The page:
To get this in perspective, we need to reframe our narrative of modern Chinese history. The standard narrative pivots on the tired cliché that China was pre-eminent in Asia until Western imperialists assaulted the venerable Middle Kingdom, force-fed it opium and inflicted humiliation and poverty on it for a century. According to this story, only the Communist revolution enabled China to "stand up" and now the party is vital to enable the "whole Chinese people" to assume their rightful place as leaders in Asia and the world.
In reality, the Qing dynasty stagnated, rejecting reform and openness, even as social unrest and political dissent built up within the empire. Round-eyed barbarians intruded, but vastly more damage was caused by a series of gigantic civil wars in which the dynasty mercilessly crushed its domestic enemies. The biggest of them was the Taiping rebellion in the 1850s and 1860s. The net population loss was about 100 million - twice the global death toll of the Second World War.
The Taiping wanted to embrace the West, to trade with it, to build railroads, emancipate women, reform education and to Christianise China. They sought and were denied British support. Reform in China was held back for half a century, at enormous cost. In 1909, Ito Hirobumi, four-time prime minister of Japan and chief architect of its 19th-century political and social reforms, told a British reporter:
The greatest mistake which you Western people, and more especially you English people, made in all your dealings with China, was to help the Manchus in putting down the Taiping rebellion.
This should resonate with us all now. The West had much to gain in the nineteenth century from supporting political change in China; but it didn't. The stakes are now higher. This time we need to get it right.
In 1898, leading proponents of political reform in China were killed or exiled. One, Liang Qichao, came to -- of all places -- my own country, Australia. He witnessed the founding of the Australian Commonwealth and wrote to his Chinese readers that China should become a constitutional monarchy with a federal government like Australia's new government. Who would have thought that a highly educated Chinese intellectual would see in far-away Australia a political model for the decadent Middle Kingdom? Yet he did.
In 1911-12, he helped overthrow the Qing and a found a Chinese republic. He led one of several parties in democratic elections in China, in December 1912. Some 40 million male, propertied citizens elected a 596-member National Assembly. It convened in Beijing to deliberate over and create a new republican constitution. This was to be the beginning of a modern, democratic China, inspired by the West, not oppressed or plundered by it. That was exactly 100 years ago next month.
Then, traditional dragon culture kicked in. On March 20, 1913, at the Shanghai railway station about to board a train for Beijing to lead the largest of the parties in the National Assembly, the young Chinese statesman Song Jiaoren was assassinated by agents of an old imperial general, Yuan Shikai. Yuan disbanded the new National Assembly and tried to return China to authoritarian government.
China fragmented into warlord-dominated fiefdoms and for the following 36 years, internal war, brutal factional struggles and Japanese invasion afflicted China. Appalled by all this, Chinese writer Lu Xun concluded that China's ills were "wholly of its own making and could not, in good conscience, be laid at the door of any foreigner." As Chiang Kai-shek consolidated a dictatorship in the late 1920s and early 1930s, Lu Xun and others insisted that the country needed human rights and democracy, not dictatorship.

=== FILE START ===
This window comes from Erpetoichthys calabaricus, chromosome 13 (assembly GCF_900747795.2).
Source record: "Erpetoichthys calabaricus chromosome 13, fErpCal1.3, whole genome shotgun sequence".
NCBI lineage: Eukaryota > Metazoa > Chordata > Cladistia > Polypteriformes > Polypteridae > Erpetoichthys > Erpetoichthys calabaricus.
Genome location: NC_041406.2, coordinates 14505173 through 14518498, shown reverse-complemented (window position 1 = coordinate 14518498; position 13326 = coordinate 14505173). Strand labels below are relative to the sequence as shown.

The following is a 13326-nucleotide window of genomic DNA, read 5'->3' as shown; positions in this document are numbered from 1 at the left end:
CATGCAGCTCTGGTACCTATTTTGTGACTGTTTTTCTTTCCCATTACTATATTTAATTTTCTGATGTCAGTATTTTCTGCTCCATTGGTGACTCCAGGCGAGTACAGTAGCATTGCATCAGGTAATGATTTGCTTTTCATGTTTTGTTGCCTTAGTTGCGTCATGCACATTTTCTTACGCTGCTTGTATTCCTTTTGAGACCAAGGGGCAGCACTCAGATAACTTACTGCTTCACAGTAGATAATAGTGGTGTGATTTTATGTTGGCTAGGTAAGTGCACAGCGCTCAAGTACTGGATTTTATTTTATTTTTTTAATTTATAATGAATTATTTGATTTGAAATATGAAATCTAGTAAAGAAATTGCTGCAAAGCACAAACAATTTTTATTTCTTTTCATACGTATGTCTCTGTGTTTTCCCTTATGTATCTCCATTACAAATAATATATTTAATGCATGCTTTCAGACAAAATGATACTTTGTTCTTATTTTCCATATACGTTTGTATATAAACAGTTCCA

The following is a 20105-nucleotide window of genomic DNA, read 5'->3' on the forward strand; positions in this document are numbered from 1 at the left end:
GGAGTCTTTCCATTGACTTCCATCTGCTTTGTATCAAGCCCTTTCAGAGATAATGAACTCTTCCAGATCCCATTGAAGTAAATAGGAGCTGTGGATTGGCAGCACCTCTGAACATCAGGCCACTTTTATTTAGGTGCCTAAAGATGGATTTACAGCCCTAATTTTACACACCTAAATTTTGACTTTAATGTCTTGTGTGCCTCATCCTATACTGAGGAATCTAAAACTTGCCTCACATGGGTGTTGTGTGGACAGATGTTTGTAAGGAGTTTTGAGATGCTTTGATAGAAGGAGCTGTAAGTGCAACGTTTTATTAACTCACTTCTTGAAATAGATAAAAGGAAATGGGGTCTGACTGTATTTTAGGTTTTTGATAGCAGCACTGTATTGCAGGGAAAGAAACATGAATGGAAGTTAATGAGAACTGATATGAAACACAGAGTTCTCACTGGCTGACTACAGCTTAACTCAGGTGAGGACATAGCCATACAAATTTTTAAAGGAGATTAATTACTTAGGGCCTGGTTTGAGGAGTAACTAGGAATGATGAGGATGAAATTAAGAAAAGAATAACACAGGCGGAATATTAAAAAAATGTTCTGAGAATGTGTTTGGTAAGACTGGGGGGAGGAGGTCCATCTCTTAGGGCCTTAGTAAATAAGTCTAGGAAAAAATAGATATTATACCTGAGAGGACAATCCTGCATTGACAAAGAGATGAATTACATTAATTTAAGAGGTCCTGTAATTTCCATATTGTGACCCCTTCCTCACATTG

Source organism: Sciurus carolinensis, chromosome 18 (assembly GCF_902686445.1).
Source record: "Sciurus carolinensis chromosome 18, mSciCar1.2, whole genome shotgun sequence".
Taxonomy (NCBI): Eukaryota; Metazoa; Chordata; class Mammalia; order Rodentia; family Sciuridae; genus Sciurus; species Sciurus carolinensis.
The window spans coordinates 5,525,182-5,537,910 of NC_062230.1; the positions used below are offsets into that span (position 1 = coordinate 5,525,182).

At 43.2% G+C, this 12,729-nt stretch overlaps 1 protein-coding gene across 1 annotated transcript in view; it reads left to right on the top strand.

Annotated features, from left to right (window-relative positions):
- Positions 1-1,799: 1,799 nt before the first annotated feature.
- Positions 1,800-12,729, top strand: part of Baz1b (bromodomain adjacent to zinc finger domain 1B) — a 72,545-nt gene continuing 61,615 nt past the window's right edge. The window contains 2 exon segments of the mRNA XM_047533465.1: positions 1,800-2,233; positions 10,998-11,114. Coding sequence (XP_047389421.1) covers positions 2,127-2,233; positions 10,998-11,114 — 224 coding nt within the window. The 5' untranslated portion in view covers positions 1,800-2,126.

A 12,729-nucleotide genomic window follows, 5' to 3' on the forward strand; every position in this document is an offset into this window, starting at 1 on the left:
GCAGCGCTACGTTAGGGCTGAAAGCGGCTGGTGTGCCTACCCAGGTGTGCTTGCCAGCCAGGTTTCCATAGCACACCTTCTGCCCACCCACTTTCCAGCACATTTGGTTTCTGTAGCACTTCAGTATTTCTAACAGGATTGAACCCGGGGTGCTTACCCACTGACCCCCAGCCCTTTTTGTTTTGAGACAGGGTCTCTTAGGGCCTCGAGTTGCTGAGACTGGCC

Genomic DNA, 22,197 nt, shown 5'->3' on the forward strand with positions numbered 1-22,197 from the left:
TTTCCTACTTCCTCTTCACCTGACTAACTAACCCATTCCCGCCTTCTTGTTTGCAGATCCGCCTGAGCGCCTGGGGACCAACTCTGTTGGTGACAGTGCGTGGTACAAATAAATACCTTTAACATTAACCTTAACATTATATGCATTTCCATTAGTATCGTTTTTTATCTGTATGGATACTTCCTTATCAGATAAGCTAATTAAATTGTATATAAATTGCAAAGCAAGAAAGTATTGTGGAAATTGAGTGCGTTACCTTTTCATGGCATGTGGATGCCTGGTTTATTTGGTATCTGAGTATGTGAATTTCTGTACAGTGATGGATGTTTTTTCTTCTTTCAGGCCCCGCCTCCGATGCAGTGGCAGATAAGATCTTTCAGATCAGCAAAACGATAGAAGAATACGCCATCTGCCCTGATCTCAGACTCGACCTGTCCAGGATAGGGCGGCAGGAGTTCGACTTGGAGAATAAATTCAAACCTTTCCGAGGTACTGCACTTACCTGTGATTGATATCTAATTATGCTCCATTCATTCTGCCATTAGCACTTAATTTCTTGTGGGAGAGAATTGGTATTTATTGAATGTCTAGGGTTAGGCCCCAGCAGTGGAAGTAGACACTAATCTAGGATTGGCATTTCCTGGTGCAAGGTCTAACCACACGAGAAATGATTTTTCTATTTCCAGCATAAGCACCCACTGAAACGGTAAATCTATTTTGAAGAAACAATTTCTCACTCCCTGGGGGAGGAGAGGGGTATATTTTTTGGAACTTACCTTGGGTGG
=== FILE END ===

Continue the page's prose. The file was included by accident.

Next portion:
Another who did so was Hu Shih, but he was marginalized by Chiang Kai-shek and fled the Communists in 1949. Had he not, he would have fallen victim to Mao's purges. He would surely have been among those who spoke out in the 1957 Hundred Flowers Movement, in which Mao had called upon China's intellectuals to tell the party frankly what their concerns were, triggering an outpouring of criticisms of the party's abuse of power, inefficiency, violence, propaganda and philistinism.
A furious Mao launched a vicious campaign of repression. Hundreds of thousands of intellectuals were arrested and imprisoned. No one knows how many were killed. He boasted that the First Emperor, in the third century BCE, had had hundreds of scholars buried alive, but that he had had hundreds of thousands of them buried alive, at least metaphorically speaking. This is the man whose portrait still stands over Tiananmen Square. It needs to be removed and buried. It is the very emblem of the dragon culture.
Political reform was rejected by the Qing court in 1898 and its leading proponents beheaded or exiled. It resurfaced in 1908-12. It was suppressed again by Yuan Shikai, in 1913-1916, but resurfaced with the May Fourth Movement in 1919. It was suppressed by Chiang Kaishek in 1927-31, but resurfaced in the principled advocacy of Lu Xun, Hu Shih and others. It was suppressed by the Communist Party after 1949, but rose to the surface in the Hundred Flowers Movement, only to be crushed again. It was persecuted during the Cultural Revolution, yet rose to the surface yet again in the late 1970s. It was crushed in 1989, but the need for it is now acknowledged at the highest levels in China.
It took centuries to create liberal democratic institutions even in England and America, to say nothing of continental Europe. The West, too, had an imperial culture to overcome: the culture of Rome, of Caesar and of Papism. Whether we look back to Greece or only to Gutenberg, to Luther and Tyndale, or Bruno and Galileo; to Milton and the religious non-conformists, or Locke and the separation of church and state; to "Wilkes and liberty" or John Stuart Mill's On Liberty, we know that our struggle, also, was long and painful.